“No fluff. No nonsense.” That is the recent synopsis of Damon Mitchell’s signature “Beatles meets Death Cab for Cutie” sound given by a well-respected music news outlet. This 24-year-old’s hook-laden musical wares cleverly combine influences from the past and present in a unique concoction that will undoubtedly become his signature. The songwriting, singing, southpaw six-stringer enjoyed chart placement and numerous praises from notable press outlets with his debut release, Elise, in early 2019. Since then, he has shared the stage with artists such as Foreigner, Blue Oyster Cult, and Matthew Perryman Jones and has joined legendary rock band America as a special guest artist for three live performances of their timeless hit “Horse with No Name.” Mitchell has additionally worked in renowned studios spanning across the continental US and into Europe, including London’s extraordinary Abbey Road Studios. Many notable guest artists appear on Damon’s rapidly growing discography – proving that this young artist’s respect for his influencers is clearly reciprocated.
Produced by award-winning and respected bassist Dave Martin at Sweetwater Studios, we’ll let Mr. Martin have the last word on this charming, fast-emerging entertainer. “Damon is a talented young artist, and I expect to hear great things from him in the future!”
Artist Website: https://thedamonmitchellmu.wixsite.com/website
Release Date: March 2, 2019
About the Album
by Joe Hughes — originally published in Alternative Nation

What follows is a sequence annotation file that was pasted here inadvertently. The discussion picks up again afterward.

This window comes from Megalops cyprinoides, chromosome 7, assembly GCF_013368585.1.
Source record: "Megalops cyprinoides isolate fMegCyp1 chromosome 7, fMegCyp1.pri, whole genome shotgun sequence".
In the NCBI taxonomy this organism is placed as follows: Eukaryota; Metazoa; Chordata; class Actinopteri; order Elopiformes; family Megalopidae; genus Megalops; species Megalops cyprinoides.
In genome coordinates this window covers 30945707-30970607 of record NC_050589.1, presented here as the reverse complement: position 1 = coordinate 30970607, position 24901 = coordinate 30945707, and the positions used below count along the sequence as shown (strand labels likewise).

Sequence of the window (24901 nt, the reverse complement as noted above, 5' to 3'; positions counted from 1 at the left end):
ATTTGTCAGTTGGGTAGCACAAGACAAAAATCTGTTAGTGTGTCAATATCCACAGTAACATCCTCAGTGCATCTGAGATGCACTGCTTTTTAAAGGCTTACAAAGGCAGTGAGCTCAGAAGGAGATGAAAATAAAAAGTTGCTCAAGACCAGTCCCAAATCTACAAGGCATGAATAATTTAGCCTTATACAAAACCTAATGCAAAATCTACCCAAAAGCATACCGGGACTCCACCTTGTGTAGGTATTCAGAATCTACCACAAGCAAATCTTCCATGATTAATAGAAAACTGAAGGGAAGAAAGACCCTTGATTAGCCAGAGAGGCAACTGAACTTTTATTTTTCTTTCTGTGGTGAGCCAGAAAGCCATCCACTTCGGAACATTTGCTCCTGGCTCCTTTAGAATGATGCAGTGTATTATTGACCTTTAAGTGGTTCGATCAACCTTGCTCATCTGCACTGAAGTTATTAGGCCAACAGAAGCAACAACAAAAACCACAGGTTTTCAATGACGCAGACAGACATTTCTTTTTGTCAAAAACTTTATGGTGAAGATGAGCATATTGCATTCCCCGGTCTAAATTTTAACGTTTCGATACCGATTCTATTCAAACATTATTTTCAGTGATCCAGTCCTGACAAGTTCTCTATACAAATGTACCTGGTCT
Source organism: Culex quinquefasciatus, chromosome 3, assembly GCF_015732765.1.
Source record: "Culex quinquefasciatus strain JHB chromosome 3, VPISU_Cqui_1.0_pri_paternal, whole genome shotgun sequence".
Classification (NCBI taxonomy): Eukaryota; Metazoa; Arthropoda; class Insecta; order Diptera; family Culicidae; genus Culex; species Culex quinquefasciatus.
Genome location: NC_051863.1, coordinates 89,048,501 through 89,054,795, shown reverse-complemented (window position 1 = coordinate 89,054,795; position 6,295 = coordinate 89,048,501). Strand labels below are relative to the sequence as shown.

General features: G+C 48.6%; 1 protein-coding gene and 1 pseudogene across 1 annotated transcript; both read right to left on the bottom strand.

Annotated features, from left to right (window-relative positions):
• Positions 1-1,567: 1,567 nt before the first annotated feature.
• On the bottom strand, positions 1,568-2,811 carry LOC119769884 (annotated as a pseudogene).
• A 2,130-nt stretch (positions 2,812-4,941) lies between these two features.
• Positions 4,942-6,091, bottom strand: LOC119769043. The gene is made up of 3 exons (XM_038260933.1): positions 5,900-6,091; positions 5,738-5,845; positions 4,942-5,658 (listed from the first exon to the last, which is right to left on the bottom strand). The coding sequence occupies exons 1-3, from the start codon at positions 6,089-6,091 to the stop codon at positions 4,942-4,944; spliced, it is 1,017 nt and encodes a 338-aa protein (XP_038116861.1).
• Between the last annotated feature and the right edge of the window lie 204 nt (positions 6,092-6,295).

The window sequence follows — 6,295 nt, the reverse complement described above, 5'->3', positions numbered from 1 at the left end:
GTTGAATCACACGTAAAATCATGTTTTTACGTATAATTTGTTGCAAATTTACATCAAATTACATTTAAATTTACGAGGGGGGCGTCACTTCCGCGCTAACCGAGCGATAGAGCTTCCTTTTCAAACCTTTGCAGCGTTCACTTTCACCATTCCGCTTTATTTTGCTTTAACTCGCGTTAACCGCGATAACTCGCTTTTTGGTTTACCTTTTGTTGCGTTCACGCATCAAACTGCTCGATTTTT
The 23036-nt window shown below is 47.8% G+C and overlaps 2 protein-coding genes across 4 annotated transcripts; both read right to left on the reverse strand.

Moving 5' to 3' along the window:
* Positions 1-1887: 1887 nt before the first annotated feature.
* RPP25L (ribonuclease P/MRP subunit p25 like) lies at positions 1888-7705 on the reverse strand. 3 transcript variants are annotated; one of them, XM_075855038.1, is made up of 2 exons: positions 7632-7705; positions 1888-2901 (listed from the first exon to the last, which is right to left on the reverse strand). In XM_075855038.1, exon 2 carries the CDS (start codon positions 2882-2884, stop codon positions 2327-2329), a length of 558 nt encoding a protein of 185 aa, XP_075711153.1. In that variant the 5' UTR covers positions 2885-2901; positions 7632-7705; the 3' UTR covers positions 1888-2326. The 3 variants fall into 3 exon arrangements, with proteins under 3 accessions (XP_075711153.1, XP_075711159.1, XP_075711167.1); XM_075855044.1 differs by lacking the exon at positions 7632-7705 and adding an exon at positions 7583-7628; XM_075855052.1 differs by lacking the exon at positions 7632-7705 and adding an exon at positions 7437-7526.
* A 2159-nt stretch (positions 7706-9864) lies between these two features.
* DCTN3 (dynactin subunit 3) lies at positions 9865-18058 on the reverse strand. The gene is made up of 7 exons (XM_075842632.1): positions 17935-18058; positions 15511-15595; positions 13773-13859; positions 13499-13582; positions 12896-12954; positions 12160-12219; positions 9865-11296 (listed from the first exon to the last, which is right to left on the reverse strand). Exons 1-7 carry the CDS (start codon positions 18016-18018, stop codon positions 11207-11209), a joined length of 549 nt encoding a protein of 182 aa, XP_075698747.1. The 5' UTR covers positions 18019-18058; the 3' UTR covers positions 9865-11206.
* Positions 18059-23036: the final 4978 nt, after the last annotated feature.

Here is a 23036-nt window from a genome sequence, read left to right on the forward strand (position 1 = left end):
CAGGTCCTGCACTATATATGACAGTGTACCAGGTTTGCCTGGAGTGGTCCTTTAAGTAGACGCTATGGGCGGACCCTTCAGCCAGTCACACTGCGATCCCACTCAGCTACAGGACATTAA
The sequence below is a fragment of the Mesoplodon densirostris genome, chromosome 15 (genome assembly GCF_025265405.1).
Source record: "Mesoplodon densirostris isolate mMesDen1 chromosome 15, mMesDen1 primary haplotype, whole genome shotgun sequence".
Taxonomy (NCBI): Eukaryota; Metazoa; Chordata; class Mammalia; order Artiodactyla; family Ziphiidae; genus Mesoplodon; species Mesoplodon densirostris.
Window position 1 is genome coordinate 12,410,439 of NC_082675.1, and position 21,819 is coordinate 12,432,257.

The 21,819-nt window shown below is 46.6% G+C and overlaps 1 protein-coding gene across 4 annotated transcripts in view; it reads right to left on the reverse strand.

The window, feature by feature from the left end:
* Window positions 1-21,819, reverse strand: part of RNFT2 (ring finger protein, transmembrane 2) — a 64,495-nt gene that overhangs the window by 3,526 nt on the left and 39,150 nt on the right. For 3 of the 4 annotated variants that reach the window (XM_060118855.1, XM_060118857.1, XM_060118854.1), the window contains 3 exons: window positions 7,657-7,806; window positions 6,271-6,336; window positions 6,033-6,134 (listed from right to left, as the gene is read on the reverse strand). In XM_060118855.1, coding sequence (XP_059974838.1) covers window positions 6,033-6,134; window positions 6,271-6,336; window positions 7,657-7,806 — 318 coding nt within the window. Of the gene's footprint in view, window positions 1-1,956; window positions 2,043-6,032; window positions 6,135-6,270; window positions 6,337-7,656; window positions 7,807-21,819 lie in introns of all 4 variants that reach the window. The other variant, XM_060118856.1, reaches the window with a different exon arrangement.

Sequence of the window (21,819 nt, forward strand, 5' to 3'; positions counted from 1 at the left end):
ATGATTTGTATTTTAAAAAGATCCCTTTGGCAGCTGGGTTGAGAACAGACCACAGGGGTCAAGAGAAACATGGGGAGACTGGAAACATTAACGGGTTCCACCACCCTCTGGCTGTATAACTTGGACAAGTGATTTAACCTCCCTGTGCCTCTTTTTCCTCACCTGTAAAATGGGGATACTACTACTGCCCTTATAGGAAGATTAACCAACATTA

The music climate as we know it today is sorely, sorely lacking in the straight up melodic bliss department. With too much emphasis on soundscape and not enough on melody, an entire generation of songwriters look like they’re forgetting about the one fundamental necessity in which every great song is based’ melody. If you’re on board so far- and I’m sure you are- then I’m sure you’ll be up for what I’m about to tell you next. Elise is the new six-song EP from singer-songwriter extraordinaire Damon Mitchell. No fluff. No nonsense. No bullshit. Six downright bangers chalk-full of wicked hooks, memorable melodies and enough lyrical mastery to make your head spin.
You know that exciting, so fresh it’ll make you stand up straight kind of pop-infused rock The Beatles perfected way back when? Well on Elise, it’s safe to say we’ve found the man worthy to wave that flag proud into this generation. Album opener “Heist” kicks things off with it’s hypnotic, bouncy piano line and some wonderfully bass lines that really echo Sgt. Peppers era Beatles glory. The excellent falsetto vocal in the chorus is addictive and infectious in all the right ways.
“License Plate” oozes soulful, folk rock while keeping the melodies on high. Followed right up by “Salo,” the one-two punch of these two wonderful tracks. On their own, these two could stand as the highlight of any album they graced. But mixed in with the other tracks from Elise, they provide a great consistency that keeps things interesting while further cementing Damon Mitchell’s song-writing excellence.
In “Salo,” Mitchell sings, “There’s a bloody little corner; where the price is right” is honest to god one of the greatest lyrics I’ve heard in recent memory. The Price is Right makes a second appearence in the title track at the close of the EP. It’s a great little easter egg hidden within the album and works so well when listening to the album as a whole. Inspired and fun; two all important ingredients for great art.
Having recently performed “A Horse With No Name” with rock legends America, Damon Mitchell is quickly making a name for himself as a musical force capable of taking over the pop-rock world. It’s no easy task but with this kind of talent comes a bountiful amount of potential. Elise wonderfully attacks you and wrestles you into submission with it’s immediacy and elegance. There’s a great balance between modern-day adult contemporary and pop-driven-rock. And it all works! If you’re looking for the next singer-songwriter to monopolize your music listening, look no further. Damon Mitchell has you covered!
Original article can be found here.